voltage is simply r times the total instantaneous current and ah when we substitute for p r
and i r we get this relationship and ah we can split this into two equations one capita
v capital r times i r this part and ah small v and small r is r times small i small r these
are the d c quantities v r and i r and these sinusoidally varying quantities in other words
we can think of a register in this situation where there is d c and sinusoidal part to
be described by two circuits a d c circuit and an a c circuit in the d c circuit we have
the d c quantities capital v capital r and capital i capital r they are related by this
ah equation which is ah the resistor equation then we have the a c circuit in which we have
small v small r the sinusoidally varying part small i small r again the the sinusoidally
varying current nd they are also related by the same behavioral equations so small v small
r is r times small i small r [vocalized-noise] so in the d c circuit as well as in the a
c circuit the resistor essentially looks the same it behaves like ah a resistor and the
relationship is p equal to r times i where v and i could be either d c quantities or
they could be the sinusoidally varying quantities let us repeat it for ah the capacitor now
so we have again ah total instantaneous voltage a d c part and a sinusoidal part total instantaneous
current a d c part and a sinusoidal part so these are constants and these varies sinusoidally
and ah because ah the capacitor involves ah derivative we have made this alpha and beta
different and ah at this stage we do not know what the relationship between alpha and beta
is but we will find out now the since total instantaneous current
a c d d t of the total instantaneous voltage we substitute for i c like that and for v
c like that and now we can once again split this equation into two the first one relating
the d c quantities i c is equal to c d d d t v c and that is zero because c is a constant
the second equation this small i small c is c d d t of small v small c that is the second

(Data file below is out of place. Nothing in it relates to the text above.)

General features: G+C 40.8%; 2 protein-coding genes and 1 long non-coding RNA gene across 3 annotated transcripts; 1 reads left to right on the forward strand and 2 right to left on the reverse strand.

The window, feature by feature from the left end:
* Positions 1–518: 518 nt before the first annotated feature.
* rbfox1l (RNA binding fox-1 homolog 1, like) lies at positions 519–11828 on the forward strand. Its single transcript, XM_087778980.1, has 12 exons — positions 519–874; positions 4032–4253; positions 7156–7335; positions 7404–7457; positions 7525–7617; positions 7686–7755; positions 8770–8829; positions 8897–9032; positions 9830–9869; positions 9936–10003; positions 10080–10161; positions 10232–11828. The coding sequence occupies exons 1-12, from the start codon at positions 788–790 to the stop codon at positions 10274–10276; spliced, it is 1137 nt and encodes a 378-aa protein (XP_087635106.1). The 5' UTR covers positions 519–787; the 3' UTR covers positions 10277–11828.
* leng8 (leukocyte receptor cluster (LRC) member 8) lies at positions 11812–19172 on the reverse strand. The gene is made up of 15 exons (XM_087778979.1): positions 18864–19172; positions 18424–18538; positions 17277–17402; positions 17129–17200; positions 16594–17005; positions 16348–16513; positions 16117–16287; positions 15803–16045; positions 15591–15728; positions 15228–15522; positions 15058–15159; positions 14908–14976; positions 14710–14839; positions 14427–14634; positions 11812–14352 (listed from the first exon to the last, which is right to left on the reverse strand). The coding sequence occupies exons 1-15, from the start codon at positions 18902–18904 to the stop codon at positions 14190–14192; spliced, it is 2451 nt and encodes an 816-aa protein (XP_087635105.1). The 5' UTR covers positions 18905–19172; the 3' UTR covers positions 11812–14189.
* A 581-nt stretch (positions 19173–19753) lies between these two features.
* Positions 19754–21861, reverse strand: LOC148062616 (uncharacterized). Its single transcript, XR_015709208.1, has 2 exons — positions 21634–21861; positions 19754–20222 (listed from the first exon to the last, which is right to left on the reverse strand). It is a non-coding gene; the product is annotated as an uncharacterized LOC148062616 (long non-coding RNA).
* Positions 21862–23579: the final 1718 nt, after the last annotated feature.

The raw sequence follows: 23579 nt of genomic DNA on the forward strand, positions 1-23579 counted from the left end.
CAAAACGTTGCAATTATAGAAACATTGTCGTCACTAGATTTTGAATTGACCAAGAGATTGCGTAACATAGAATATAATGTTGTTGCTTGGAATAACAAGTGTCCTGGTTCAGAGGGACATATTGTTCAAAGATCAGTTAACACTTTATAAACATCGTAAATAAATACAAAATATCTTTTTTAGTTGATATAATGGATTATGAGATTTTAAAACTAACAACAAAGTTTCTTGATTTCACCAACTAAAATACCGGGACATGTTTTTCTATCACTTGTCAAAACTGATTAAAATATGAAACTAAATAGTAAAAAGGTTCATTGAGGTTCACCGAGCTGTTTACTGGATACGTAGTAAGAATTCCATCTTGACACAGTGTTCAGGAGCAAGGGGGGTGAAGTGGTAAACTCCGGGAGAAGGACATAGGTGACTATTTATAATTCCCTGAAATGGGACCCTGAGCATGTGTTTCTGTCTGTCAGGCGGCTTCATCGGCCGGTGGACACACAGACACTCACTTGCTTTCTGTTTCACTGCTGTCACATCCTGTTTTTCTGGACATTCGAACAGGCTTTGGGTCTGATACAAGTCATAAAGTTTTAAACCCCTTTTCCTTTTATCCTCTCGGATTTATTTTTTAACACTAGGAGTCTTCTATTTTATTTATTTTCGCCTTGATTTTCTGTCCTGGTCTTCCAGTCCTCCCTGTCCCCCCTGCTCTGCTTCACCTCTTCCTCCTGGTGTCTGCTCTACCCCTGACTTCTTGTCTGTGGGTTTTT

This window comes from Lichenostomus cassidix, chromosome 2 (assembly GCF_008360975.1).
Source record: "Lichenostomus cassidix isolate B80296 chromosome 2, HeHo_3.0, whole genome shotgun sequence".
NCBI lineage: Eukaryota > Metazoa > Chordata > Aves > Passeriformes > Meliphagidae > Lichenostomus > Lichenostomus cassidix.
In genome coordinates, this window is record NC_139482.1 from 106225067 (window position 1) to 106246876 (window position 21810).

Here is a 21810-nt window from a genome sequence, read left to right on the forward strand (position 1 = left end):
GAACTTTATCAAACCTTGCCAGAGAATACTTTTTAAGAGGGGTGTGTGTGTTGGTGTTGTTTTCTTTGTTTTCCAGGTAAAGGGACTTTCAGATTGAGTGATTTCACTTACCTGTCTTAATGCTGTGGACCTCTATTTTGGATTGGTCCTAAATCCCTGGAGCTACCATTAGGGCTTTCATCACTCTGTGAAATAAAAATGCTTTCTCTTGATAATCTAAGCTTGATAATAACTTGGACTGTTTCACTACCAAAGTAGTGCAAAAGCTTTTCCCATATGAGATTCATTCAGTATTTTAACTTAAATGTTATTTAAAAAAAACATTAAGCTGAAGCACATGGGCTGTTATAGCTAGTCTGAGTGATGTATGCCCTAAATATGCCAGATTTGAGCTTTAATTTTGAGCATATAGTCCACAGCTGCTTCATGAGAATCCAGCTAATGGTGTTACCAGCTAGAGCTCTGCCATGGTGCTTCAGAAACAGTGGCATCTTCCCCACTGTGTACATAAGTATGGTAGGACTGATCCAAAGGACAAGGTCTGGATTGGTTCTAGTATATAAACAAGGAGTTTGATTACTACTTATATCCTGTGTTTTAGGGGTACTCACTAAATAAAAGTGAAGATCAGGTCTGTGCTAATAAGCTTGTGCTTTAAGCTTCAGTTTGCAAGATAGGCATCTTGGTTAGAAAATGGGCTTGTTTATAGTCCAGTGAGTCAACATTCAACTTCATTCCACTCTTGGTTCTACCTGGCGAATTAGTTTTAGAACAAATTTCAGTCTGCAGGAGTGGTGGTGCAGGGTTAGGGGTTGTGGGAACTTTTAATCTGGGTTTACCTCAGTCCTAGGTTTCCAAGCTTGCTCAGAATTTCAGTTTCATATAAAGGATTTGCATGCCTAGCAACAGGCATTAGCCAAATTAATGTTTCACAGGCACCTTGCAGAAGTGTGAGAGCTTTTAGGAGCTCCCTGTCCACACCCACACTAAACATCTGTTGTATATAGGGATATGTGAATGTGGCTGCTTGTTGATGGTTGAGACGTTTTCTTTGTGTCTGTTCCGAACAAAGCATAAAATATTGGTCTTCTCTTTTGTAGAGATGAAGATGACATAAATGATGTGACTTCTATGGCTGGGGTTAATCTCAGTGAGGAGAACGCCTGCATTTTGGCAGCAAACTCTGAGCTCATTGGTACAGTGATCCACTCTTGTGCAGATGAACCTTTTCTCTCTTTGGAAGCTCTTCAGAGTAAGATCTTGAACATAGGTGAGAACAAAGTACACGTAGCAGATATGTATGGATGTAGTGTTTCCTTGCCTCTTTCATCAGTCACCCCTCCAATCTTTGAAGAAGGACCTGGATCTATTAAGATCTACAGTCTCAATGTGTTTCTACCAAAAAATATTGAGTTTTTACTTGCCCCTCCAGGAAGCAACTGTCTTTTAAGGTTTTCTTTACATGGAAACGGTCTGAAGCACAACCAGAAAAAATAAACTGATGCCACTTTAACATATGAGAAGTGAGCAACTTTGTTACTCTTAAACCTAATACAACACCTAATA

equation and this equation looks pretty much like ah capacitor equation and ah what does
this ah correspond to this is saying that the d c current is zero so that means in the
d c situation the capacitor is an open circuit not surprising and ah in the a c situation
or the sinusoidal situation we have the same equation as ah we would have ah for the total
instantaneous quantities so the capacitor in this situation in the a c situation looks
like a capacitor and can we now figure out what is the relationship
between alpha and beta we can turn this into a facer we can turn that into a facer and
then go through the facer analysis and then we will see that the current leaks the voltage
and therefore they are related by beta equal to alpha plus pi by two what about ah a d
c voltage source the equation is the total instantaneous voltage is a constant and ah
because it is a constant there is no sinusoidally varying part that is zero and so in the d
c circuit we have that constant voltage source and in the a c circuit we have voltage equal
to zero that is a short circuit and the d c current capital i capital s is shown in
the d c circuit and the sinusoidal current of the a c current is shown in the a c circuit
that is small i sub small s let us look at an a c voltage source the equation
is ah the total instantaneous voltage is zero d c plus the sinusoidal part the time varying
ah sinusoid now since ah the d c part is zero the d c circuit simply has v a is equal to
zero which is a short circuit and ah sinusoid is then incorporated in the a c part so the
a c circuit is simply ah ah voltage source an i c source and the i c circuit is a short
circuit once again the d c current is shown in the d c circuit capital i capital s and